3 December 2020

It is the first time that trained immunity is demonstrated after a parasitic infection.

Our immune system consists of two parts; the innate and the acquired immune system. It has long been thought that the acquired part can learn to recognize the pathogens with which it comes into contact, and that the innate part cannot. But in recent years, through the work of Mihai Netea, it has become clear that the innate immune system does have a memory and can therefore be 'trained'. 

In this article, trained immunity comes together with another important line of research in the Radboudumc: the infectious disease malaria. From the malaria research Robert Sauerwein, theme Infectious diseases and global health and Henk Stunnenberg, theme Cancer development and immune defence, together with Mihai Netea and other colleagues now demonstrate for the first time that even a parasitic infection can train the immune system. The article has been published in Frontiers in Molecular Biosciences

The study involved two parts: one part in immune cells, isolated from the blood of healthy volunteers, and a small clinical study in five healthy volunteers infected with malaria parasites (Plasmodium falciparum). 

In the blood study, monocytes, immune cells from the innate immune system were isolated. Subsequently, these cells were exposed to malaria-infected red blood cells. After five days the monocytes were stimulated with LPS, a standard way to test trained immunity. It appeared  there was a response from the monocytes that had been in contact with the parasite; these cells produce more immuno-active substances such as TNF- α.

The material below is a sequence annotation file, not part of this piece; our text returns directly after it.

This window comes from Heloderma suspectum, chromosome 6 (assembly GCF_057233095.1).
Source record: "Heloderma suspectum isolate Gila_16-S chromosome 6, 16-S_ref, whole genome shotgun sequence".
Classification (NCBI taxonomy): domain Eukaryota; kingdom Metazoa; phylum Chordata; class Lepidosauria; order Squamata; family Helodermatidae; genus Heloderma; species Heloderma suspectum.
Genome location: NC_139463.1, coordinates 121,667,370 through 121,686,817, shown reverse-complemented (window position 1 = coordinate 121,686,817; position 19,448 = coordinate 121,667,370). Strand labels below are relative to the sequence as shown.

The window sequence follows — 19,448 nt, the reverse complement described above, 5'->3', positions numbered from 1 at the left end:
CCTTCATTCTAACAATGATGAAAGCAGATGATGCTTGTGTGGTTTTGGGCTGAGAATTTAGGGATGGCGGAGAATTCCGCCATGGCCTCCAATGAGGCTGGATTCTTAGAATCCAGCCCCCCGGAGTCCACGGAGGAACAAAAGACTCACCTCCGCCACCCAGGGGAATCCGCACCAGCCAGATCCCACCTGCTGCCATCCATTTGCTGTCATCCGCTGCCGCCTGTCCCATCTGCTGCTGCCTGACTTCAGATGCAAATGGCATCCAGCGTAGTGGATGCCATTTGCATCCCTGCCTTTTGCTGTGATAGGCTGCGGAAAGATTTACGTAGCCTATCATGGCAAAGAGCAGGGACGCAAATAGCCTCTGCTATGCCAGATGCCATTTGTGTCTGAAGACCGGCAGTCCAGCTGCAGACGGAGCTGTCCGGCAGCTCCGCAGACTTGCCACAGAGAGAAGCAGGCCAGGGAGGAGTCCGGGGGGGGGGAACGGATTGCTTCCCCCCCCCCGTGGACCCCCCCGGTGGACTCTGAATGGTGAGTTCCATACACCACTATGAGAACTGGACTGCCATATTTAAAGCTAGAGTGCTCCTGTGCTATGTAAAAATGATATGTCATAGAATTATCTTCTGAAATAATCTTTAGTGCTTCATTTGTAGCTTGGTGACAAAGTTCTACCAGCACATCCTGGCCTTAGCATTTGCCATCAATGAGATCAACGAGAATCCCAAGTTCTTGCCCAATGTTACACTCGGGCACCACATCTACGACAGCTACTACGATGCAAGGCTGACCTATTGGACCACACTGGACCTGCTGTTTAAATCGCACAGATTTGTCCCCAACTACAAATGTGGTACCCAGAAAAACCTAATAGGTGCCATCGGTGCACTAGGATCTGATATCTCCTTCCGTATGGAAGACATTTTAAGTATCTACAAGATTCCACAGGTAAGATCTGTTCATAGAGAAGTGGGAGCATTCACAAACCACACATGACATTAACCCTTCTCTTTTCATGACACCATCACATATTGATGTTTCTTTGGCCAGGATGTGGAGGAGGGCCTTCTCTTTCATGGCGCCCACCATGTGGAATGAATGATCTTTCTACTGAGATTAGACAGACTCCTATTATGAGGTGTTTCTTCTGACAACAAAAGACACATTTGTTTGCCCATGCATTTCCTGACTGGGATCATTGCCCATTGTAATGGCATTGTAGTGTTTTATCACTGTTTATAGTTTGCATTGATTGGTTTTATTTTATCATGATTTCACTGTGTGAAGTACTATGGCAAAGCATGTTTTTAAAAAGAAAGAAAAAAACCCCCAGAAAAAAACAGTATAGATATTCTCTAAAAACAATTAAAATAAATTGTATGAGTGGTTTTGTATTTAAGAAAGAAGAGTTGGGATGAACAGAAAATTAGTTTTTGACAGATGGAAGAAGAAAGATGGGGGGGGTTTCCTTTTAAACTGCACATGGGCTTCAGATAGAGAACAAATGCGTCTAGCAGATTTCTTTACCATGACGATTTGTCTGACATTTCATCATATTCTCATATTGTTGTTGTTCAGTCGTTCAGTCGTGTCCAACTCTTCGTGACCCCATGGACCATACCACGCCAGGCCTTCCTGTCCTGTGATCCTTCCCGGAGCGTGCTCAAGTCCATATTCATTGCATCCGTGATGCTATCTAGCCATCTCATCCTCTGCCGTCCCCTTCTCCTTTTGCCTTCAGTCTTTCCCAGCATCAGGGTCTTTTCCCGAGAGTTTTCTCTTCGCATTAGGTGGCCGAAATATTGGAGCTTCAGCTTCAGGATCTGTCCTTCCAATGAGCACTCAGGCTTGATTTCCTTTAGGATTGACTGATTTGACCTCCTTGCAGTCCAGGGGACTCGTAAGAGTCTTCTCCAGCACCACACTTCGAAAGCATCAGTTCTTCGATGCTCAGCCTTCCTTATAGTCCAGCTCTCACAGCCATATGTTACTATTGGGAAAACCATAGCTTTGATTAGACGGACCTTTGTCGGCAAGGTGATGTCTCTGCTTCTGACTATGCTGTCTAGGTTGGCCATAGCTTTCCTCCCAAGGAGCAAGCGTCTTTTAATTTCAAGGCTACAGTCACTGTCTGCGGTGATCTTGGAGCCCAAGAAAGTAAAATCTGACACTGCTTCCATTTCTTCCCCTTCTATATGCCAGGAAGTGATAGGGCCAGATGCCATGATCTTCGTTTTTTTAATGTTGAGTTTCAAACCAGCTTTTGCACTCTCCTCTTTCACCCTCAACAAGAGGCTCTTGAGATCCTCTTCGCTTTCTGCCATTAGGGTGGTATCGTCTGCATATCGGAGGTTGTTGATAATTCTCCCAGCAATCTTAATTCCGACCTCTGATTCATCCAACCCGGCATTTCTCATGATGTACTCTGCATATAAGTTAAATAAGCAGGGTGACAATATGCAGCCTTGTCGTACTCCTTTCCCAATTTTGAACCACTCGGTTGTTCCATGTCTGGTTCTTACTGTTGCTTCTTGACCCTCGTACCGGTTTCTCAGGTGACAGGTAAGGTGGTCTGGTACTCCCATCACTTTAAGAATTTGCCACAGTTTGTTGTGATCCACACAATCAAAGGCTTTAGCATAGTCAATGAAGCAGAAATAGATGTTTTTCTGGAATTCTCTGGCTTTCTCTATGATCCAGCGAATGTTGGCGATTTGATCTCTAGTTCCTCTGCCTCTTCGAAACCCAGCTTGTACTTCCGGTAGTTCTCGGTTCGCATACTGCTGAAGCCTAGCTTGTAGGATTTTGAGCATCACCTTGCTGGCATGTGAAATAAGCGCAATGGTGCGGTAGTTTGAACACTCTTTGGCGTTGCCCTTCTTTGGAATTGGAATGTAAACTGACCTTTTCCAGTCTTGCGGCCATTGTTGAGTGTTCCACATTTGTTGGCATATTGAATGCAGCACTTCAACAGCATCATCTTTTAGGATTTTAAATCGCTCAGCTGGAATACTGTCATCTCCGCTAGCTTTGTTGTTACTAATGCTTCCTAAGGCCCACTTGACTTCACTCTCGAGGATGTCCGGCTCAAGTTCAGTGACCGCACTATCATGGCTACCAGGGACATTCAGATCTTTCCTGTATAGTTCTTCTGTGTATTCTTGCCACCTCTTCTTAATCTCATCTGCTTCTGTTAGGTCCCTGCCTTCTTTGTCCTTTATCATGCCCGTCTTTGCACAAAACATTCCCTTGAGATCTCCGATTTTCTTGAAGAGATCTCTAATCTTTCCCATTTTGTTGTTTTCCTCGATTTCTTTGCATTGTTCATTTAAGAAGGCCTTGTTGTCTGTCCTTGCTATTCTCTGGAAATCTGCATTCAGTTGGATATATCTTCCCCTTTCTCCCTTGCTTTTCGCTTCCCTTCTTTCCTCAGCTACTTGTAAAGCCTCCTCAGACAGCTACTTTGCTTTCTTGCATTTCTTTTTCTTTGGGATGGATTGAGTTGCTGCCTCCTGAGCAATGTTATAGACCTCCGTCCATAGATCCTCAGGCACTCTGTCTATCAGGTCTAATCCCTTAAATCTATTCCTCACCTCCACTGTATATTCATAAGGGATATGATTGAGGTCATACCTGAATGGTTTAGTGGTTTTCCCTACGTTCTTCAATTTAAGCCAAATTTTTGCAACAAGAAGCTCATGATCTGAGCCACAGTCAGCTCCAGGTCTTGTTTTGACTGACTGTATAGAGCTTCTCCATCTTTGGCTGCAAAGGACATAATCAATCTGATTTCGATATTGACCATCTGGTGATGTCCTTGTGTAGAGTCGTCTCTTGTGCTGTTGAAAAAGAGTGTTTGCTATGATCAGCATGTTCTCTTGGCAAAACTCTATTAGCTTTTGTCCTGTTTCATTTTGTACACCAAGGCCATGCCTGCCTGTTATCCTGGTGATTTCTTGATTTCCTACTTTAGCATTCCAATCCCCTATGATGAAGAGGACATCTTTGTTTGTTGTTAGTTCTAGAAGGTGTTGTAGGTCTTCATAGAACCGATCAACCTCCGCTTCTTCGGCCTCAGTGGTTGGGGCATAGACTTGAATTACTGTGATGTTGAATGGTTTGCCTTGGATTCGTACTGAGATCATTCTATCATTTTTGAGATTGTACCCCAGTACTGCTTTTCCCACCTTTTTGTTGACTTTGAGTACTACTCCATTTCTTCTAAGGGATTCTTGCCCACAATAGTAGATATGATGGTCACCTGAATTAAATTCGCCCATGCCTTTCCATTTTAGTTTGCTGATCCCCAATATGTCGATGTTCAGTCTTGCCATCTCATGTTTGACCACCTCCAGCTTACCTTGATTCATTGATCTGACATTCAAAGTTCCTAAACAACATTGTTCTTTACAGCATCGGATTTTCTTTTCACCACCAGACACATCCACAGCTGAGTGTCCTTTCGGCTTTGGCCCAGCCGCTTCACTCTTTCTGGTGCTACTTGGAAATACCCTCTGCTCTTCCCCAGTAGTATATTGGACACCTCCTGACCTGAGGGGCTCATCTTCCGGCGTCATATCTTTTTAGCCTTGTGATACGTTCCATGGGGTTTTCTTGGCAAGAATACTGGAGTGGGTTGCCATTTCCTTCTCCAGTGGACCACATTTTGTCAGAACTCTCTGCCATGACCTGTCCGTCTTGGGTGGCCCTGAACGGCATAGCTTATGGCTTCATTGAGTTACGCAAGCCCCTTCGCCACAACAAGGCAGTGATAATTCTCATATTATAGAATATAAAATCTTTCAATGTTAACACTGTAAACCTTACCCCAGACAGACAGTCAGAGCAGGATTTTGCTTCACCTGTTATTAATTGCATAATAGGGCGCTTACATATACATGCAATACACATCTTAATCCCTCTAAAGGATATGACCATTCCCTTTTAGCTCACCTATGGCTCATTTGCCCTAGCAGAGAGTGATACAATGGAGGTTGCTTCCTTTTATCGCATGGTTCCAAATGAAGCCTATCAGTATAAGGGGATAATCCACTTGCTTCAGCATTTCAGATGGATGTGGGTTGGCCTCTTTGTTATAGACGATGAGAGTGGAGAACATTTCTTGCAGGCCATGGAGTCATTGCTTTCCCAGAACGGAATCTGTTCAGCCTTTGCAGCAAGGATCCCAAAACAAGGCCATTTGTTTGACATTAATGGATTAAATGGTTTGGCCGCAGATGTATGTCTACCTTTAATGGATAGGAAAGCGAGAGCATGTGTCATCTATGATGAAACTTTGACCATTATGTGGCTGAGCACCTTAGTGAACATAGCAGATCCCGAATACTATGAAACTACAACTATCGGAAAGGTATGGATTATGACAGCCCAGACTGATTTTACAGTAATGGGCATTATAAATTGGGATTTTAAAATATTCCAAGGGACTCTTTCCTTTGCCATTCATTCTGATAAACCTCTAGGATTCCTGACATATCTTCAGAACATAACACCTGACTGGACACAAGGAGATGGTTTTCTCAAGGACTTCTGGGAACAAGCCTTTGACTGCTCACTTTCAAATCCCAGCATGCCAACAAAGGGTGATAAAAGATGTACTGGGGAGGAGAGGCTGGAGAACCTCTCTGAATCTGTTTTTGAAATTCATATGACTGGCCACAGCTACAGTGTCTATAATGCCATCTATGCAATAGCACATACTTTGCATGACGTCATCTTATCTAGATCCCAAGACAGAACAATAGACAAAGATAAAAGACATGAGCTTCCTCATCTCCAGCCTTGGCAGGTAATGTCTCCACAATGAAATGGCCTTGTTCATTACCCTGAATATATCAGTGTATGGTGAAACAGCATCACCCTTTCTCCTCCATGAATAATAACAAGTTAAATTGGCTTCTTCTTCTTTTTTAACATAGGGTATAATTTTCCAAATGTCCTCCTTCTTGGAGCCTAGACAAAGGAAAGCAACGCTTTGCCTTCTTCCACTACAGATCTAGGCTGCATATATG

The clinical study confirmed these results in healthy subjects. In a controlled way, humans can be exposed to malaria parasites, and the parasites can be examined afterwards. Approximately one month after exposure to malaria, the subjects all showed a similar trained immune response to the response after stimulation with LPS. 

About malaria

Malaria, with some 216 million cases and 400,000 deaths per year, is one of the greatest infectious diseases of our time. In recent years there has been an increase in the number of sick people, especially in Sub-Saharan Africa and South America. 

The most deadly form of malaria is caused by a single-celled parasite, Plasmodium falciparum, which is transmitted by mosquitoes. Once in humans, the parasite first develops in the liver, for about seven days. The parasite transforms and enters the blood from the liver where it can infect red blood cells. The parasite then develops from an asexual cell into mature male and female reproductive cells. These cells can be sucked up by mosquitoes, after which fertilization of the parasites takes place in the mosquito stomach. The offspring can end up back in humans after a mosquito sting. 

Figure 1. Controlled Human Malaria Infection induces lasting changes in monocytes. Full figure legends can be found in the publication

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